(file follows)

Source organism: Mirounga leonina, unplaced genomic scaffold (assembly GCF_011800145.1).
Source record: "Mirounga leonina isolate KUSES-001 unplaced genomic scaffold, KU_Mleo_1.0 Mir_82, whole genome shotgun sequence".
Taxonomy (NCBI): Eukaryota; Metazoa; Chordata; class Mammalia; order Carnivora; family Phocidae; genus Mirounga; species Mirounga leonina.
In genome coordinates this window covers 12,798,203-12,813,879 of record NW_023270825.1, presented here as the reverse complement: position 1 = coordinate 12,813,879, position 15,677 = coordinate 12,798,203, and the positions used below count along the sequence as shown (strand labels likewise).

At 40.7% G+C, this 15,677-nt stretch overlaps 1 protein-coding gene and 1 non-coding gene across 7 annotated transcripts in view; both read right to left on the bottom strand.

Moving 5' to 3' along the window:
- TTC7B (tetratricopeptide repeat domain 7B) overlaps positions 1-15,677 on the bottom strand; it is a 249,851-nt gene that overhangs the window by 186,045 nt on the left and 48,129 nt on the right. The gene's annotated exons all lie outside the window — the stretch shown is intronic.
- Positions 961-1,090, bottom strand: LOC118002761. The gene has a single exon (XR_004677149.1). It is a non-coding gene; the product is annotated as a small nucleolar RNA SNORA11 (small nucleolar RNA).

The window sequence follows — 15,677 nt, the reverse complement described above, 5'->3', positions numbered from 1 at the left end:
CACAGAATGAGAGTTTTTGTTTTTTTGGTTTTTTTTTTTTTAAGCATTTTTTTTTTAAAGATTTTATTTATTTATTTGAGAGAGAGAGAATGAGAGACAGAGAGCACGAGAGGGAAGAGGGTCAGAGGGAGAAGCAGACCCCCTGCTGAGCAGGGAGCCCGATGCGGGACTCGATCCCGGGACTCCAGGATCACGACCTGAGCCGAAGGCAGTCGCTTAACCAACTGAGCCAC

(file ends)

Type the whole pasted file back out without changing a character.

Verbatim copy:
Source organism: Mirounga leonina, unplaced genomic scaffold (assembly GCF_011800145.1).
Source record: "Mirounga leonina isolate KUSES-001 unplaced genomic scaffold, KU_Mleo_1.0 Mir_82, whole genome shotgun sequence".
Taxonomy (NCBI): Eukaryota; Metazoa; Chordata; class Mammalia; order Carnivora; family Phocidae; genus Mirounga; species Mirounga leonina.
In genome coordinates this window covers 12,798,203-12,813,879 of record NW_023270825.1, presented here as the reverse complement: position 1 = coordinate 12,813,879, position 15,677 = coordinate 12,798,203, and the positions used below count along the sequence as shown (strand labels likewise).

At 40.7% G+C, this 15,677-nt stretch overlaps 1 protein-coding gene and 1 non-coding gene across 7 annotated transcripts in view; both read right to left on the bottom strand.

Moving 5' to 3' along the window:
- TTC7B (tetratricopeptide repeat domain 7B) overlaps positions 1-15,677 on the bottom strand; it is a 249,851-nt gene that overhangs the window by 186,045 nt on the left and 48,129 nt on the right. The gene's annotated exons all lie outside the window — the stretch shown is intronic.
- Positions 961-1,090, bottom strand: LOC118002761. The gene has a single exon (XR_004677149.1). It is a non-coding gene; the product is annotated as a small nucleolar RNA SNORA11 (small nucleolar RNA).

The window sequence follows — 15,677 nt, the reverse complement described above, 5'->3', positions numbered from 1 at the left end:
CACAGAATGAGAGTTTTTGTTTTTTTGGTTTTTTTTTTTTTAAGCATTTTTTTTTTAAAGATTTTATTTATTTATTTGAGAGAGAGAGAATGAGAGACAGAGAGCACGAGAGGGAAGAGGGTCAGAGGGAGAAGCAGACCCCCTGCTGAGCAGGGAGCCCGATGCGGGACTCGATCCCGGGACTCCAGGATCACGACCTGAGCCGAAGGCAGTCGCTTAACCAACTGAGCCAC